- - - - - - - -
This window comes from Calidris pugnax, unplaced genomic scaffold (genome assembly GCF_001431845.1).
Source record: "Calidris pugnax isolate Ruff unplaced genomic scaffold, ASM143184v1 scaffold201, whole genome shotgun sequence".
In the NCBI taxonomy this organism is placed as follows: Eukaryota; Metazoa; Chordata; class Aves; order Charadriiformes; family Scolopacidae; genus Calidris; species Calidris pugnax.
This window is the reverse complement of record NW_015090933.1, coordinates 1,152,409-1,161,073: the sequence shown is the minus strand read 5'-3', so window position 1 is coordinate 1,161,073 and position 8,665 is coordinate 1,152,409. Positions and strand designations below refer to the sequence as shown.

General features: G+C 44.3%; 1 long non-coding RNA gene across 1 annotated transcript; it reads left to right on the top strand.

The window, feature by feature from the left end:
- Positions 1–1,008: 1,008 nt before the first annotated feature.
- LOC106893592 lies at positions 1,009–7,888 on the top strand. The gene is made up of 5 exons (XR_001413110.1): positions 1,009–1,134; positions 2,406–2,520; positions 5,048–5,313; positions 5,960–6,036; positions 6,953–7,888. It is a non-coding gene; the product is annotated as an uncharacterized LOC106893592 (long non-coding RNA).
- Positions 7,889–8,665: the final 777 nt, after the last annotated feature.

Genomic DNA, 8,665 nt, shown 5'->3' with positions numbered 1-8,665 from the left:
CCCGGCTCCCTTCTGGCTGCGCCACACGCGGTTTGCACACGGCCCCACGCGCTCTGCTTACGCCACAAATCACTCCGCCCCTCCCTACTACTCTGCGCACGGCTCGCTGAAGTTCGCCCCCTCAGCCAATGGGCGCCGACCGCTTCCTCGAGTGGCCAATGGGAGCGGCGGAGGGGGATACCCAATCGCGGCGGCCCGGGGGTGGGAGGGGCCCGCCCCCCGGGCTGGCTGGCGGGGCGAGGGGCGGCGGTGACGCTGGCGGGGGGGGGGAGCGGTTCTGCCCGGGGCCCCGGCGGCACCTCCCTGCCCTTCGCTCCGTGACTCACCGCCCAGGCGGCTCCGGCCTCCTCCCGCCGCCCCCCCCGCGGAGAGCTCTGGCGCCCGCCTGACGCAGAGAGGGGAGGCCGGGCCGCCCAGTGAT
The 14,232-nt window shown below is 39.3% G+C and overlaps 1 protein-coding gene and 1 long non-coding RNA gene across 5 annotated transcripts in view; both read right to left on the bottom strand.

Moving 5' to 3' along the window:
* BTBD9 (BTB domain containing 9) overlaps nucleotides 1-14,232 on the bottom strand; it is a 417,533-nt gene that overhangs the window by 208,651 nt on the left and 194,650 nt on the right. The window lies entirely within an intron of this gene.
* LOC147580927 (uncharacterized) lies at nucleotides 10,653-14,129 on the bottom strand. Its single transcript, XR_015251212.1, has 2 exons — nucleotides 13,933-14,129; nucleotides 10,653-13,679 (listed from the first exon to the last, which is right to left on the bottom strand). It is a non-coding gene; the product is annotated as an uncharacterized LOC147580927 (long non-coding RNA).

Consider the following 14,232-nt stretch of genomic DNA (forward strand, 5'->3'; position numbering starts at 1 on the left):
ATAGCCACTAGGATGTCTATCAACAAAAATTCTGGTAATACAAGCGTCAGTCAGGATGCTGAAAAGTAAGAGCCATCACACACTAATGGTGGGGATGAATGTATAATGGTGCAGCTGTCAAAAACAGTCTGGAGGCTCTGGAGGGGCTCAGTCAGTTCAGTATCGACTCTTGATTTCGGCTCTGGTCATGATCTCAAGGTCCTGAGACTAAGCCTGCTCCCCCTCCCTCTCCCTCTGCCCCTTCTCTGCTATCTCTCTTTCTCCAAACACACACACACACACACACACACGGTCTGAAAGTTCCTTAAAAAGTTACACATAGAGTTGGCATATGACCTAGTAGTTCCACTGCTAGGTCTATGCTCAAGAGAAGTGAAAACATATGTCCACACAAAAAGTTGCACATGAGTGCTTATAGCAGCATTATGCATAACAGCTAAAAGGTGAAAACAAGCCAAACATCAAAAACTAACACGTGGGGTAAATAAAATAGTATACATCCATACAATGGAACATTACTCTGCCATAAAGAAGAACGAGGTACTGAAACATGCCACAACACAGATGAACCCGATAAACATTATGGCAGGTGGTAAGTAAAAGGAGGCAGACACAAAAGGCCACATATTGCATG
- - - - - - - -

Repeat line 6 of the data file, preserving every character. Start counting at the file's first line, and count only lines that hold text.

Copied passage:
The window, feature by feature from the left end: